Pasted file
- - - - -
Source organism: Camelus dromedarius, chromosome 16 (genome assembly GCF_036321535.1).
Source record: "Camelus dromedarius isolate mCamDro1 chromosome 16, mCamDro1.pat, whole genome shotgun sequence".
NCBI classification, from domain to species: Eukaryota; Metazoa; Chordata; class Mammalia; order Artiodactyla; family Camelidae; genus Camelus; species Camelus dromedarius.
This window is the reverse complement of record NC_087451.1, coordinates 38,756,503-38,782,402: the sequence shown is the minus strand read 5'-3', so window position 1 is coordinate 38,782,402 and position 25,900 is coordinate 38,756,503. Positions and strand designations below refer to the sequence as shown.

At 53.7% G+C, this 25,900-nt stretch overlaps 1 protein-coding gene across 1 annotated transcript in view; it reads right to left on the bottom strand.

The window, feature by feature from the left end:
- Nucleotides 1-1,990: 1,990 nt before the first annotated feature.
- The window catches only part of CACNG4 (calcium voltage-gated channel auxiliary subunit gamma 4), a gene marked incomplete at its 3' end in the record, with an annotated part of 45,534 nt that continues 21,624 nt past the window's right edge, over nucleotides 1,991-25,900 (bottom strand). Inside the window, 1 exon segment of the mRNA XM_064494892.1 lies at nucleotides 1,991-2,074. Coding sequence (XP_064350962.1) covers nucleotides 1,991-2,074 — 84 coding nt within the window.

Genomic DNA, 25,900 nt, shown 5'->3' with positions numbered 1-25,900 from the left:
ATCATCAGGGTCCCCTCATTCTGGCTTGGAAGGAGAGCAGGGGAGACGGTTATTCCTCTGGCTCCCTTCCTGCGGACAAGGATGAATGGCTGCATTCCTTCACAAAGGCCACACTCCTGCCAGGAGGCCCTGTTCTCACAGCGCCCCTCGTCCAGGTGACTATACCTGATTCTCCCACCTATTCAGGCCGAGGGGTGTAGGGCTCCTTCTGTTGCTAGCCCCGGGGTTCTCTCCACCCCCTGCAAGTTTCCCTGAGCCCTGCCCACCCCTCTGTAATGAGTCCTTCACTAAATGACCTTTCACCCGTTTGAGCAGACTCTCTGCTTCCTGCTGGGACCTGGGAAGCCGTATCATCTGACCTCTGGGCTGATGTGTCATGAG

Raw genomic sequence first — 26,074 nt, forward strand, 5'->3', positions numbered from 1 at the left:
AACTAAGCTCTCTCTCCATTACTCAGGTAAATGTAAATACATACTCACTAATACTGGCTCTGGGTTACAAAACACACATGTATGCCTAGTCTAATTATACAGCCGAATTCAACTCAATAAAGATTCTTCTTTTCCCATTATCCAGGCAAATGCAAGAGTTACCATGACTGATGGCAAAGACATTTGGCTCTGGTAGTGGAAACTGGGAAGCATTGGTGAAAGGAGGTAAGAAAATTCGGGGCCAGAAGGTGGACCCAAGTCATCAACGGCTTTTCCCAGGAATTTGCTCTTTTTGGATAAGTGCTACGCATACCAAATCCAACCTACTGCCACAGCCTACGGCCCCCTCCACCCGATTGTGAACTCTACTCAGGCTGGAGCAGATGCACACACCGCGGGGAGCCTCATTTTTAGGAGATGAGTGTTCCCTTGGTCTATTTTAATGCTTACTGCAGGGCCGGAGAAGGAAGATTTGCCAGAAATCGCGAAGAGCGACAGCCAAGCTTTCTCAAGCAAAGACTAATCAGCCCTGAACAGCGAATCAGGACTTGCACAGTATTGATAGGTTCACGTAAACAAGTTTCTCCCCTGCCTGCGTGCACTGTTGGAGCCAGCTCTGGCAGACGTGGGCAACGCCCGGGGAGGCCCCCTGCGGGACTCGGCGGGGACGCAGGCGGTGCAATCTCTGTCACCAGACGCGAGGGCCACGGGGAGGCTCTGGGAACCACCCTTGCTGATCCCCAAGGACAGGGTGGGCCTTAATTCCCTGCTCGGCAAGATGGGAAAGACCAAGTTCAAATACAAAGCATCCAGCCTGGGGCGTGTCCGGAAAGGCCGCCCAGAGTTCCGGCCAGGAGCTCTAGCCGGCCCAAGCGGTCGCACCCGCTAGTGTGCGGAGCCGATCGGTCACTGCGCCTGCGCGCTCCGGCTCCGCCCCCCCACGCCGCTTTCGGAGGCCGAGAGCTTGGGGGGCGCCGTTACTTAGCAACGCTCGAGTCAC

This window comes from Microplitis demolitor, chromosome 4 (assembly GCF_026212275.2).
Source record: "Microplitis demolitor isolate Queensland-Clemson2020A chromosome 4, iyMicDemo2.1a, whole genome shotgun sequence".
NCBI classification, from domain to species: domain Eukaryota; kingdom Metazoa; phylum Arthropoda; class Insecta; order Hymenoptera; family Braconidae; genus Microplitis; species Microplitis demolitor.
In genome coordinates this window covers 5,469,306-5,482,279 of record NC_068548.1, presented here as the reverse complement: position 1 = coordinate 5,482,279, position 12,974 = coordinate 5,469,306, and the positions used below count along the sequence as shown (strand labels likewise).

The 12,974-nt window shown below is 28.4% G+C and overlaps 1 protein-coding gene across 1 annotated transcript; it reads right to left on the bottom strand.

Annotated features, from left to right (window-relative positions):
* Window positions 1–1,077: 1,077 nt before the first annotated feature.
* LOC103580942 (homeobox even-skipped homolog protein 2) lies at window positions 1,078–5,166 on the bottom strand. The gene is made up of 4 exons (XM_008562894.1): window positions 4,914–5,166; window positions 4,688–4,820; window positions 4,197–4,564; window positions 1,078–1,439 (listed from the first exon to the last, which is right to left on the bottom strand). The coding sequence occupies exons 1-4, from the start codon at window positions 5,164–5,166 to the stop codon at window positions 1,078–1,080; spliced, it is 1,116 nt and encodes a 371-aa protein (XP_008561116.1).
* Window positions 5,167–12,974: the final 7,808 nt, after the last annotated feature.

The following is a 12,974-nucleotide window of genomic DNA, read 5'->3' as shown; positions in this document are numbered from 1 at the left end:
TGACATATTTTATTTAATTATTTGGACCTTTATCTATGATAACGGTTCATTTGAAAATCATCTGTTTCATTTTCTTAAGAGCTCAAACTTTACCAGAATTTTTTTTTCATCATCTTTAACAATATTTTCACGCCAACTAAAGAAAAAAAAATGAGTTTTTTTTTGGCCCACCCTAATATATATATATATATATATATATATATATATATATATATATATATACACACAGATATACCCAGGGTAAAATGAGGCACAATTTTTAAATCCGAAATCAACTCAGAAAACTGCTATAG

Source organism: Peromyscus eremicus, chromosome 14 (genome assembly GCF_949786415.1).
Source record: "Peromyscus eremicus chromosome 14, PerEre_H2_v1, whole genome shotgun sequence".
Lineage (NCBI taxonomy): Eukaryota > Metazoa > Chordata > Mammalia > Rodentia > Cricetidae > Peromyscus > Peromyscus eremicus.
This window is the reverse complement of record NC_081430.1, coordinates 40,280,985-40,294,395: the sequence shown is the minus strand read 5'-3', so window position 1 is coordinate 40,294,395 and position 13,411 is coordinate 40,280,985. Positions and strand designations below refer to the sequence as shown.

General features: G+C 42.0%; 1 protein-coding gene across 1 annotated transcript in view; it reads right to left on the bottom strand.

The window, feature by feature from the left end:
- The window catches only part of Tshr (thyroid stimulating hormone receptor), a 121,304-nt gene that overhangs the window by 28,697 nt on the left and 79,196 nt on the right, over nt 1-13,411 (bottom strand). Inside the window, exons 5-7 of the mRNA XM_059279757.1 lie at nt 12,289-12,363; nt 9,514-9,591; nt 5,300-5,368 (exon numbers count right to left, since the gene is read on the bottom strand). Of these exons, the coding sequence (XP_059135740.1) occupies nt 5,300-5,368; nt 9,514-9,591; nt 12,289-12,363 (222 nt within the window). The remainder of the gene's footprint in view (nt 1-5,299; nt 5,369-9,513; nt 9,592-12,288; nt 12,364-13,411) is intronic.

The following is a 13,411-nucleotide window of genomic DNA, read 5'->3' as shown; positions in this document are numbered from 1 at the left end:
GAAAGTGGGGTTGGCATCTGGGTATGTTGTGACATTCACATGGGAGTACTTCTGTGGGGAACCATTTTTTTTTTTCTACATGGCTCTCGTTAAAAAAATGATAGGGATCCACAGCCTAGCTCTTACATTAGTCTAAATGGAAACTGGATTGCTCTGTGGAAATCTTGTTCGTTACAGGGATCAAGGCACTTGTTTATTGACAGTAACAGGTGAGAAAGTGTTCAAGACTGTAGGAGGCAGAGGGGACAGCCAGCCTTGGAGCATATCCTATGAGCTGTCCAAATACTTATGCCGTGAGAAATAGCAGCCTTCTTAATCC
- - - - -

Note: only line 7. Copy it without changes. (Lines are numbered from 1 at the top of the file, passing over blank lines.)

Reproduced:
- Nucleotides 1-1,990: 1,990 nt before the first annotated feature.